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Who Turned the Lights Out? Powering Museums

Motto Energy is eternal delight (William Blake)

This is one section of a report from the Center for the Future of Museums. See Museums and Society 2019 for the executive summary and links to the other sections.

The Challenge:Edit

Rolling blackouts and brownouts, both scheduled and accidental, threaten museum’s traditional power supply. Government energy policy mandates that a portion any energy generated by museums (through solar panels, wind turbines, etc.) be fed back into the grid to support essential services like hospitals and emergency response. Many museums are open to the public only on restricted or irregular schedules. They also face challenges in providing stable climate control for exhibits, storage spaces and reliable electronic security.

Help us face this challenge! Add your solutions to the following questions, and pose new questions.

How can museums reduce their demand for energy or find new sources?Edit

In about 2010 the coastal area of Louisiana reached what many call a price parody for electricity--that means that the price of solar powered electricity for us was about the same as the price of coal powered electricity. We unfortunately didn't invest in the solar panels until they were quite expensive and rolling blackouts were common. I wish we had paid more attention to these things when they were happening. It would have been great to be on the cutting edge of solar powered museums rather than trying to play catch up...and now just trying to stay open until we have to leave.

In a world where energy is in short supply for vital basic services, what are the ethical issues related to the energy demands of museum-quality climate control?Edit

It's truly an ethics nightmare. I have always thought that the collection was of the utmost importance, and that everything had to be done with what was best for the collection in mind. But now that the maintaining the temperature and the RH in our collections storage and our exhibitions areas are such a drain on valuable resources I have begun to wonder if we are placing these objects not only over our lives, but over the lives of everyone. Until we can become completely green I think that we have to let something give. Maybe that is higher humidity and more diligence looking for corrosion and mold, maybe it is less artifacts, or maybe its time to let some things go altogether, but we have to consider what's more valuable in the long run, life or stuff.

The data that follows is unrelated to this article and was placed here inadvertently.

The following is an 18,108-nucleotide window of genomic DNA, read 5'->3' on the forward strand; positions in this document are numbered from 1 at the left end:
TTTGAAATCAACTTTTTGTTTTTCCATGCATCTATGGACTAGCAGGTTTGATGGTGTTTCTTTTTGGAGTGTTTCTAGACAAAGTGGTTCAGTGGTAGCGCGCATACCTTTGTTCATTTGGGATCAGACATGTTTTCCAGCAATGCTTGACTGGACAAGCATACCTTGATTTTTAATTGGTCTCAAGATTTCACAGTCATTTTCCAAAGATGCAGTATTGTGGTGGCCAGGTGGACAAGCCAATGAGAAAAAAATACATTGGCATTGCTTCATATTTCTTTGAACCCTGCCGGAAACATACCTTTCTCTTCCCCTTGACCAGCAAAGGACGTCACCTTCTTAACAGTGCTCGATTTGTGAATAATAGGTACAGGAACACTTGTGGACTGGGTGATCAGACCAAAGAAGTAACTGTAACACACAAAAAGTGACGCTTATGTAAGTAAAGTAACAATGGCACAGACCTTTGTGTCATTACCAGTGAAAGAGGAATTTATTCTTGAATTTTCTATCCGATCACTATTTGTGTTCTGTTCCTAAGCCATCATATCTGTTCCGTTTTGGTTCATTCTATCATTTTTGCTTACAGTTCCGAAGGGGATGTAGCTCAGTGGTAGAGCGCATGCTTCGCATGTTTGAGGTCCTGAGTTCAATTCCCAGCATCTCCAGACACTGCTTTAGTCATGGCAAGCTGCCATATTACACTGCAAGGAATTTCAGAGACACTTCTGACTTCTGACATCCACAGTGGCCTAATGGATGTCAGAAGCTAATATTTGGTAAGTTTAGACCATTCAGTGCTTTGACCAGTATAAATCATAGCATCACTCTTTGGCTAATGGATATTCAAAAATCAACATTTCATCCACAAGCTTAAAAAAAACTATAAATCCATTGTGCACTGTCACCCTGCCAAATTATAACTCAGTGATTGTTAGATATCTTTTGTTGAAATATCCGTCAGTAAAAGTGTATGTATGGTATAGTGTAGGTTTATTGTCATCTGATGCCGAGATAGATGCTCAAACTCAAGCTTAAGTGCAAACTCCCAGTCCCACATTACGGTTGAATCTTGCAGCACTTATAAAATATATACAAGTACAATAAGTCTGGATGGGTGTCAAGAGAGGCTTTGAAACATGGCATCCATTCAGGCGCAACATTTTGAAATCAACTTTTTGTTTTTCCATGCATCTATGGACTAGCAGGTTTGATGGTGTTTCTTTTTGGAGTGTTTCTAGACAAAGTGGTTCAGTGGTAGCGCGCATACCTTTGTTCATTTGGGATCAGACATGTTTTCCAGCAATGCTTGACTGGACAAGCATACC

How can museums maintain their services to the public in the face of an undependable power supply?Edit

It was time to get creative with lighting when rolling blackouts began to last longer and longer. Initially our museum was built to minimize the affects of UV rays on objects, so very little natural light reached the 2nd and 3rd floor galleries. At first we had battery back up lights that would allow visitors to get back to the main area of the museum where plenty of natural light was available. But once blackouts started lasting days at a time these became ineffective. After several incidences of visitors getting lost or bumping into things when the battery lights no longer worked we started to develop a plan to not rely on electricity for light. We installed solar panels that were a dedicated source for exhibit area lights. We also equipped every third visitor with a flashlight. It seemed a little archaic to us as well, but it was a comfort to the visitor for them to feel like they had some control over the darkness when lights would fail. We also set up a velvet rope system. Also very low tech. We basically ran a velvet rope along the perimeter of a gallery. The galleries are sort semi-circular to both ends lead back to the main area. If a visitor felt as though they needed some guidance getting back to the main area all they had to do was put a hand on the rope and follow it until the end.

This is what worked for us. It may not work for everyone, however I think its important to being to think more like a visitor. We have found that they are very understanding about the blackouts (they live with them at home and work just like us). What is really key is to keep them informed about what to do when the lights fail, and let them know all the systems available to help them.

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